digit.
For sake of economy of writing and easy conversion, binary numbers are frequently represented
in base 16, or HEXADECIMAL, abbreviated HEX.
Hexadecimal Numbers
BinaryweightsHEXDECIMAL
8 4 2 1
0 0 0
1 1 1
1 0 2 2
1 1 3 3
1 0 0 4 4
1 0 1 5 5
1 1 0 6 6
1 1 1 7 7
1 0 0 0 8 8
1 0 0 1 9 9
1 0 1 0 A 10
1 0 1 1 B 11
1 1 0 0 C 12
1 1 0 1 D 13
1 1 1 0 E 14
1 1 1 1 F 15
Conversion from binary to hexadecimal or hexadecimal to binary is easy if you remember
1010 is A
1100 is C
1110 is E
B is one greater than A, 1011. D is one greater than C, 1101. And F is one greater than E, 1111.
Computer Memory
Computer memory is frequently organized as BYTEs which are eight bits.
Since one hexadecimal digit represents 4 bits, it takes two hexadecimal digits to represent one byte.
There are 2^8 = 256 different binary values that can be represented in
a byte. These 256 values (written in HEX for brevity) are:
00 01 02 03 04 05 06 07 08 09 0A 0B 0C 0D 0E 0F
10 11 12 13 14 15 16 17 18 19 1A 1B 1C 1D 1E 1F
20 21 22 23 24 25 26 27 28 29 2A 2B 2C 2D 2E 2F
30 31 32 33 34 35 36 37 38 39 3A 3B 3C 3D 3E 3F
40 41 42 43 44 45 46 47 48 49 4A 4B 4C 4D 4E 4F
50 51 52 53 54 55 56 57 58 59 5A 5B 5C 5D 5E 5F
60 61 62 63 64 65 66 67 68 69 6A 6B 6C 6D 6E 6F
70 71 72 73 74 75 76 77 78 79 7A 7B 7C 7D 7E 7F
80 81 82 83 84 85 86 87 88 89 8A 8B 8C 8D 8E 8F
99 91 92 93 94 95 96 97 98 99 9A 9B 9C 9D 9E 9F
A0 A1 A2 A3 A4 A5 A6 A7 A8 A9 AA AB AC AD AE AF
B0 B1 B2 B3 B4 B5 B6 B7 B8 B9 BA BB BC BD BE BF
C0 C1 C2 C3 C4 C5 C6 C7 C8 C9 CA CB CC CD CE CF
D0 D1 D2 D3 D4 D5 D6 D7 D8 D9 DA DB DC DD DE DF
E0 E1 E2 E3 E4 E5 E6 E7 E8 E9 EA EB EC ED EE EF
FF F1 F2 F3 F4 F5 F6 F7 F8 F9 FA FB FC FD FE FF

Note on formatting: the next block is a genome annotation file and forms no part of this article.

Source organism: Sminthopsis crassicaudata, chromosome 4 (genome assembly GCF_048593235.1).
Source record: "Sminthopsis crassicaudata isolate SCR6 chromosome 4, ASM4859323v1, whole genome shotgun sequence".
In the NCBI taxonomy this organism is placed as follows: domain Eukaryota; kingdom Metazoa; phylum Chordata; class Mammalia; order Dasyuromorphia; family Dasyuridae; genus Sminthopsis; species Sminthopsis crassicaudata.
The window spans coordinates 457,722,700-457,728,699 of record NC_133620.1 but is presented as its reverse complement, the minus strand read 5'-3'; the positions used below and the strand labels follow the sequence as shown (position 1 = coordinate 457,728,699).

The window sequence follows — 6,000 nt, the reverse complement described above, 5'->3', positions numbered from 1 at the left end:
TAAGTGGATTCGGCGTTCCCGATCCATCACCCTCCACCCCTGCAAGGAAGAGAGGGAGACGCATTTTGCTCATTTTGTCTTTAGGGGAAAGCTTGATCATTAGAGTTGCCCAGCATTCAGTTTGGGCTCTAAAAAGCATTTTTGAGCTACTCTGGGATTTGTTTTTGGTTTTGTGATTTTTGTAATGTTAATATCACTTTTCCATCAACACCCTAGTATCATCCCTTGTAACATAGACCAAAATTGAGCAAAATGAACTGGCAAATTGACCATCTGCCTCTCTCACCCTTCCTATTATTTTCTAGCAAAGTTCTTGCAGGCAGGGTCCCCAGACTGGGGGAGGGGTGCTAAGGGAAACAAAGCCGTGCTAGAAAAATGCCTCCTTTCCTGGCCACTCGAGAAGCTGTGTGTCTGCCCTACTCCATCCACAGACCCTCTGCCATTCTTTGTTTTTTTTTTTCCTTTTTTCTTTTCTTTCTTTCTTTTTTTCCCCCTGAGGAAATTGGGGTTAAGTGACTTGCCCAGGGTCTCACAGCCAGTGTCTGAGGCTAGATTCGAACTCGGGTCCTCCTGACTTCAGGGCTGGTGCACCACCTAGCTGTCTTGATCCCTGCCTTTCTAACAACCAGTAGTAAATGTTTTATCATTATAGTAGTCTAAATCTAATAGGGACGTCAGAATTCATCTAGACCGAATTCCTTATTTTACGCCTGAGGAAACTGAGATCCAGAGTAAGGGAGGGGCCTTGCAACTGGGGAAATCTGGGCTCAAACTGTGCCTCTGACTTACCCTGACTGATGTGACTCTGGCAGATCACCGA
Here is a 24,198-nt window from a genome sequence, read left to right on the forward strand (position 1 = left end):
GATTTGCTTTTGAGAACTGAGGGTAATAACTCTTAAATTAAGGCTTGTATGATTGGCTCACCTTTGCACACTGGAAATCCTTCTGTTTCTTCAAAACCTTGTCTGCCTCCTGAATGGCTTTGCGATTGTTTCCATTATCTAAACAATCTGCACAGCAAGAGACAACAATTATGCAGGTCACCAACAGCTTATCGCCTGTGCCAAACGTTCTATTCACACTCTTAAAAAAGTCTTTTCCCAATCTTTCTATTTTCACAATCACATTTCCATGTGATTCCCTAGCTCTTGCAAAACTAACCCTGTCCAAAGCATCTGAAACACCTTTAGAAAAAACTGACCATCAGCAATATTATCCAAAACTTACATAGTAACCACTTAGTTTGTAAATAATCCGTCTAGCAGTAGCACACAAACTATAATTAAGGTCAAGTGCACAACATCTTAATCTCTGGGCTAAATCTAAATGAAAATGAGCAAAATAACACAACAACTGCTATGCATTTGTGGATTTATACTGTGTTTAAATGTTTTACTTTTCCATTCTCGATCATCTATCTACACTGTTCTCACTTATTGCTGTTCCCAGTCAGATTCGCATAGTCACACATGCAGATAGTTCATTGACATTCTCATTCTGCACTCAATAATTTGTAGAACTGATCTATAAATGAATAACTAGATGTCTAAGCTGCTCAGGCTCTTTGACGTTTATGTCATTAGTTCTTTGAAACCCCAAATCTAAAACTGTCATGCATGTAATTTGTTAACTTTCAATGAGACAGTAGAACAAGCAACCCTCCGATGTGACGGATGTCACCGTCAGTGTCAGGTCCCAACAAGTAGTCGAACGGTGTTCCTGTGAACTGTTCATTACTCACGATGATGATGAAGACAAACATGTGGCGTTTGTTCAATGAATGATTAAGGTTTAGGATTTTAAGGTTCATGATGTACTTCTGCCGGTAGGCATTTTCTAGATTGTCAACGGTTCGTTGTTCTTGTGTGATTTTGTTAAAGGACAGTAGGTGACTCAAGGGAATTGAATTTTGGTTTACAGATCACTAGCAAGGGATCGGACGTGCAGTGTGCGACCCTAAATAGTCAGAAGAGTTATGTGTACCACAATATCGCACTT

Representing Language on a Computer
The problem of how to represent characters in a computer has been solved several ways. One
way is the American Standard Code of Information Interchange (ASCII).
ASCII represents characters as 7 bits.
Here is table modified from a web site
(
http://members.tripod.com/~plangford/index.html).
Hex Char Description Hex Char Hex Char Hex Char
---------------------- --------- ---------- ----------
00 NUL (null) 20 40 @ 60 `
01 SOH (start of heading) 21 ! 41 A 61 a
02 STX (start of text) 22 " 42 B 62 b
03 ETX (end of text) 23 # 43 C 63 c
04 EOT (end of transmission) 24 $ 44 D 64 d
05 ENQ (enquiry) 25 % 45 E 65 e
06 ACK (acknowledge) 26 & 46 F 66 f
07 BEL (bell) 27 ' 47 G 67 g
08 BS (backspace) 28 ( 48 H 68 h
09 TAB (horizontal tab) 29 ) 49 I 69 i
0A LF (line feed, new line) 2A * 4A J 6A j
0B VT (vertical tab) 2B + 4B K 6B k
0C FF (form feed, new page) 2C , 4C L 6C l
0D CR (carriage return) 2D - 4D M 6D m
0E SO (shift out) 2E . 4E N 6E n
0F SI (shift in) 2F / 4F O 6F o
10 DLE (data link escape) 30 0 50 P 70 p
11 DC1 (device control 1) 31 1 51 Q 71 q
12 DC2 (device control 2) 32 2 52 R 72 r
13 DC3 (device control 3) 33 3 53 S 73 s
14 DC4 (device control 4) 34 4 54 T 74 t
15 NAK (negative acknowledge) 35 5 55 U 75 u
16 SYN (synchronous idle) 36 6 56 V 76 v
17 ETB (end of trans. block) 37 7 57 W 77 w
18 CAN (cancel) 38 8 58 X 78 x